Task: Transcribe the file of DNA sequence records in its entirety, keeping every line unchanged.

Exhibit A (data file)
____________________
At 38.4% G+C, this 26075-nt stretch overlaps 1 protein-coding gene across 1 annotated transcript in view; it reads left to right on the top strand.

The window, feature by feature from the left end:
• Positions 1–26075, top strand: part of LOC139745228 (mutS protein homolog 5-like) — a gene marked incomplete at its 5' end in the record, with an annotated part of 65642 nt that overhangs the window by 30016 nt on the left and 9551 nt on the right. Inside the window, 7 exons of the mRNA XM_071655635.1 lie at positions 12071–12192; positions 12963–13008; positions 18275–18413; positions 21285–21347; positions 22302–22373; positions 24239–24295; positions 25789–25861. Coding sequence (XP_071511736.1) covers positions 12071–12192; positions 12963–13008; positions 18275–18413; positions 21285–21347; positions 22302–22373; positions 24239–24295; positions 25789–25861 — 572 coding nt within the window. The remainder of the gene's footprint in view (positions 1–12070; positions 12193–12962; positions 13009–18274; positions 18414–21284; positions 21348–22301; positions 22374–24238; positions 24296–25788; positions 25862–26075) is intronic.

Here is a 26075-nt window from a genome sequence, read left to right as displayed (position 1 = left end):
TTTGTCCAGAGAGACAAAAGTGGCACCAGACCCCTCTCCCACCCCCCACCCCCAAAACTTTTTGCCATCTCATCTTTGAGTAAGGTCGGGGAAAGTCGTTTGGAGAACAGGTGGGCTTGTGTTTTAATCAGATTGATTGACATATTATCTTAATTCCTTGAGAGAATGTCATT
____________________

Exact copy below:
At 38.4% G+C, this 26075-nt stretch overlaps 1 protein-coding gene across 1 annotated transcript in view; it reads left to right on the top strand.

The window, feature by feature from the left end:
• Positions 1–26075, top strand: part of LOC139745228 (mutS protein homolog 5-like) — a gene marked incomplete at its 5' end in the record, with an annotated part of 65642 nt that overhangs the window by 30016 nt on the left and 9551 nt on the right. Inside the window, 7 exons of the mRNA XM_071655635.1 lie at positions 12071–12192; positions 12963–13008; positions 18275–18413; positions 21285–21347; positions 22302–22373; positions 24239–24295; positions 25789–25861. Coding sequence (XP_071511736.1) covers positions 12071–12192; positions 12963–13008; positions 18275–18413; positions 21285–21347; positions 22302–22373; positions 24239–24295; positions 25789–25861 — 572 coding nt within the window. The remainder of the gene's footprint in view (positions 1–12070; positions 12193–12962; positions 13009–18274; positions 18414–21284; positions 21348–22301; positions 22374–24238; positions 24296–25788; positions 25862–26075) is intronic.

Here is a 26075-nt window from a genome sequence, read left to right as displayed (position 1 = left end):
TTTGTCCAGAGAGACAAAAGTGGCACCAGACCCCTCTCCCACCCCCCACCCCCAAAACTTTTTGCCATCTCATCTTTGAGTAAGGTCGGGGAAAGTCGTTTGGAGAACAGGTGGGCTTGTGTTTTAATCAGATTGATTGACATATTATCTTAATTCCTTGAGAGAATGTCATT